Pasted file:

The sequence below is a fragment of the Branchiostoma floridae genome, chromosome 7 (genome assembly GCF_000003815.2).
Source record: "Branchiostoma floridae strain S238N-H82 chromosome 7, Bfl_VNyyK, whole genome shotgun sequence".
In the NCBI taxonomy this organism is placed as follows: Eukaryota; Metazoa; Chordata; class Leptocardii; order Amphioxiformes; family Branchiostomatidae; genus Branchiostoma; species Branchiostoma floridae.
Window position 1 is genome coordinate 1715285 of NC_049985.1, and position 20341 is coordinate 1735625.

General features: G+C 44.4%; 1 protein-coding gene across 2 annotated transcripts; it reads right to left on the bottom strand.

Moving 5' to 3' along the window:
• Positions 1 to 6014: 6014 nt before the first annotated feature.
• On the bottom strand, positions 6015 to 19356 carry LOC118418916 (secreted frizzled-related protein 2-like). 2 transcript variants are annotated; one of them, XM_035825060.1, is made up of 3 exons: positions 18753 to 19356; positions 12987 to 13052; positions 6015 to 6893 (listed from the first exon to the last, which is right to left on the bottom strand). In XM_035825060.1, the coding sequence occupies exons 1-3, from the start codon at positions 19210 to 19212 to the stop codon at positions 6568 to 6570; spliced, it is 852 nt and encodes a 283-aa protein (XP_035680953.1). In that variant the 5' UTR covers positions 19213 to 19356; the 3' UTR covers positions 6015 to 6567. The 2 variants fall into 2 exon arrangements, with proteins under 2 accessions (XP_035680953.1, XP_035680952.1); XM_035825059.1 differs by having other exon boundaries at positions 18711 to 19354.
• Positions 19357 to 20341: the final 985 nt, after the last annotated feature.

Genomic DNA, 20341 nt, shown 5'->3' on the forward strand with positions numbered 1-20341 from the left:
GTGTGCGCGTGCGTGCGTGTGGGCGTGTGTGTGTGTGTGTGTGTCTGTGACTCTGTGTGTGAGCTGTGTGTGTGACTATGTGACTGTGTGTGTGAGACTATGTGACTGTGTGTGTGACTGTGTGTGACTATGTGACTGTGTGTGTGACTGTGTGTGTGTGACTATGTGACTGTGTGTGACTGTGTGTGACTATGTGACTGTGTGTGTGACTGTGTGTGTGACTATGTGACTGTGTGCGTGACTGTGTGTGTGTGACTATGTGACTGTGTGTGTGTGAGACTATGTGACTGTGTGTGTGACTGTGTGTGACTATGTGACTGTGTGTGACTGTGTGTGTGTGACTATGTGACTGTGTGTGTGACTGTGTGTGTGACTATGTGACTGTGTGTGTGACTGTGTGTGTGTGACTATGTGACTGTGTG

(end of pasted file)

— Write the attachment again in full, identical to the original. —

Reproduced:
The sequence below is a fragment of the Branchiostoma floridae genome, chromosome 7 (genome assembly GCF_000003815.2).
Source record: "Branchiostoma floridae strain S238N-H82 chromosome 7, Bfl_VNyyK, whole genome shotgun sequence".
In the NCBI taxonomy this organism is placed as follows: Eukaryota; Metazoa; Chordata; class Leptocardii; order Amphioxiformes; family Branchiostomatidae; genus Branchiostoma; species Branchiostoma floridae.
Window position 1 is genome coordinate 1715285 of NC_049985.1, and position 20341 is coordinate 1735625.

General features: G+C 44.4%; 1 protein-coding gene across 2 annotated transcripts; it reads right to left on the bottom strand.

Moving 5' to 3' along the window:
• Positions 1 to 6014: 6014 nt before the first annotated feature.
• On the bottom strand, positions 6015 to 19356 carry LOC118418916 (secreted frizzled-related protein 2-like). 2 transcript variants are annotated; one of them, XM_035825060.1, is made up of 3 exons: positions 18753 to 19356; positions 12987 to 13052; positions 6015 to 6893 (listed from the first exon to the last, which is right to left on the bottom strand). In XM_035825060.1, the coding sequence occupies exons 1-3, from the start codon at positions 19210 to 19212 to the stop codon at positions 6568 to 6570; spliced, it is 852 nt and encodes a 283-aa protein (XP_035680953.1). In that variant the 5' UTR covers positions 19213 to 19356; the 3' UTR covers positions 6015 to 6567. The 2 variants fall into 2 exon arrangements, with proteins under 2 accessions (XP_035680953.1, XP_035680952.1); XM_035825059.1 differs by having other exon boundaries at positions 18711 to 19354.
• Positions 19357 to 20341: the final 985 nt, after the last annotated feature.

Genomic DNA, 20341 nt, shown 5'->3' on the forward strand with positions numbered 1-20341 from the left:
GTGTGCGCGTGCGTGCGTGTGGGCGTGTGTGTGTGTGTGTGTGTCTGTGACTCTGTGTGTGAGCTGTGTGTGTGACTATGTGACTGTGTGTGTGAGACTATGTGACTGTGTGTGTGACTGTGTGTGACTATGTGACTGTGTGTGTGACTGTGTGTGTGTGACTATGTGACTGTGTGTGACTGTGTGTGACTATGTGACTGTGTGTGTGACTGTGTGTGTGACTATGTGACTGTGTGCGTGACTGTGTGTGTGTGACTATGTGACTGTGTGTGTGTGAGACTATGTGACTGTGTGTGTGACTGTGTGTGACTATGTGACTGTGTGTGACTGTGTGTGTGTGACTATGTGACTGTGTGTGTGACTGTGTGTGTGACTATGTGACTGTGTGTGTGACTGTGTGTGTGTGACTATGTGACTGTGTG